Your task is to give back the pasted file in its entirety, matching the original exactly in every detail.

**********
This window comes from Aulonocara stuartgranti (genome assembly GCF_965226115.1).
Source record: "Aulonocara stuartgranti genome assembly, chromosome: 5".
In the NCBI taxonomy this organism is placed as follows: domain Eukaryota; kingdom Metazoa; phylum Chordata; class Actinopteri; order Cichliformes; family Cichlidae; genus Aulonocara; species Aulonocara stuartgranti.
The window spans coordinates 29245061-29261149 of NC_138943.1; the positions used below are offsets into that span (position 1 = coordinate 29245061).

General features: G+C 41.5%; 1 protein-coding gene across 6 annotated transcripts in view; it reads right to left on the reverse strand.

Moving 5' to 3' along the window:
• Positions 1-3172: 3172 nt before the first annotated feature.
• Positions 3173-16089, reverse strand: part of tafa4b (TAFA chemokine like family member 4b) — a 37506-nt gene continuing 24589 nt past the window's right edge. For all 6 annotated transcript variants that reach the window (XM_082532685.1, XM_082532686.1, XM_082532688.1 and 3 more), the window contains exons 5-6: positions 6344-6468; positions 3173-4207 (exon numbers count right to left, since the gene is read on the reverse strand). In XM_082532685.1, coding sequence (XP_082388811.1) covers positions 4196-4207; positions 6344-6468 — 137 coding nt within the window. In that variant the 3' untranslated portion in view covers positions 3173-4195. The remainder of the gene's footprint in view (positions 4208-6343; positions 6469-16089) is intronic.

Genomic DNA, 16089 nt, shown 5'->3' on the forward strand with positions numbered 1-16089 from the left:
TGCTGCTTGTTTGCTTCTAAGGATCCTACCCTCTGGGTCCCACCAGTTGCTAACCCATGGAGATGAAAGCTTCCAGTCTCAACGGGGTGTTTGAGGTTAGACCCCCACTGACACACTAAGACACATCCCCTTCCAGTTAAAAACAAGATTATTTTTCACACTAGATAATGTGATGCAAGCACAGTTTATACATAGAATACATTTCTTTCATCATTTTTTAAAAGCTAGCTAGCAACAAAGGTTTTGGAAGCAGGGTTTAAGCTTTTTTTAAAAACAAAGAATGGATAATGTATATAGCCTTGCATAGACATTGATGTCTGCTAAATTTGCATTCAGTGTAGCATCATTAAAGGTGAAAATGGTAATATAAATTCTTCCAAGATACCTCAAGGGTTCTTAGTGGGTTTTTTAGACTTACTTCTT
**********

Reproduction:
This window comes from Aulonocara stuartgranti (genome assembly GCF_965226115.1).
Source record: "Aulonocara stuartgranti genome assembly, chromosome: 5".
In the NCBI taxonomy this organism is placed as follows: domain Eukaryota; kingdom Metazoa; phylum Chordata; class Actinopteri; order Cichliformes; family Cichlidae; genus Aulonocara; species Aulonocara stuartgranti.
The window spans coordinates 29245061-29261149 of NC_138943.1; the positions used below are offsets into that span (position 1 = coordinate 29245061).

General features: G+C 41.5%; 1 protein-coding gene across 6 annotated transcripts in view; it reads right to left on the reverse strand.

Moving 5' to 3' along the window:
• Positions 1-3172: 3172 nt before the first annotated feature.
• Positions 3173-16089, reverse strand: part of tafa4b (TAFA chemokine like family member 4b) — a 37506-nt gene continuing 24589 nt past the window's right edge. For all 6 annotated transcript variants that reach the window (XM_082532685.1, XM_082532686.1, XM_082532688.1 and 3 more), the window contains exons 5-6: positions 6344-6468; positions 3173-4207 (exon numbers count right to left, since the gene is read on the reverse strand). In XM_082532685.1, coding sequence (XP_082388811.1) covers positions 4196-4207; positions 6344-6468 — 137 coding nt within the window. In that variant the 3' untranslated portion in view covers positions 3173-4195. The remainder of the gene's footprint in view (positions 4208-6343; positions 6469-16089) is intronic.

Genomic DNA, 16089 nt, shown 5'->3' on the forward strand with positions numbered 1-16089 from the left:
TGCTGCTTGTTTGCTTCTAAGGATCCTACCCTCTGGGTCCCACCAGTTGCTAACCCATGGAGATGAAAGCTTCCAGTCTCAACGGGGTGTTTGAGGTTAGACCCCCACTGACACACTAAGACACATCCCCTTCCAGTTAAAAACAAGATTATTTTTCACACTAGATAATGTGATGCAAGCACAGTTTATACATAGAATACATTTCTTTCATCATTTTTTAAAAGCTAGCTAGCAACAAAGGTTTTGGAAGCAGGGTTTAAGCTTTTTTTAAAAACAAAGAATGGATAATGTATATAGCCTTGCATAGACATTGATGTCTGCTAAATTTGCATTCAGTGTAGCATCATTAAAGGTGAAAATGGTAATATAAATTCTTCCAAGATACCTCAAGGGTTCTTAGTGGGTTTTTTAGACTTACTTCTT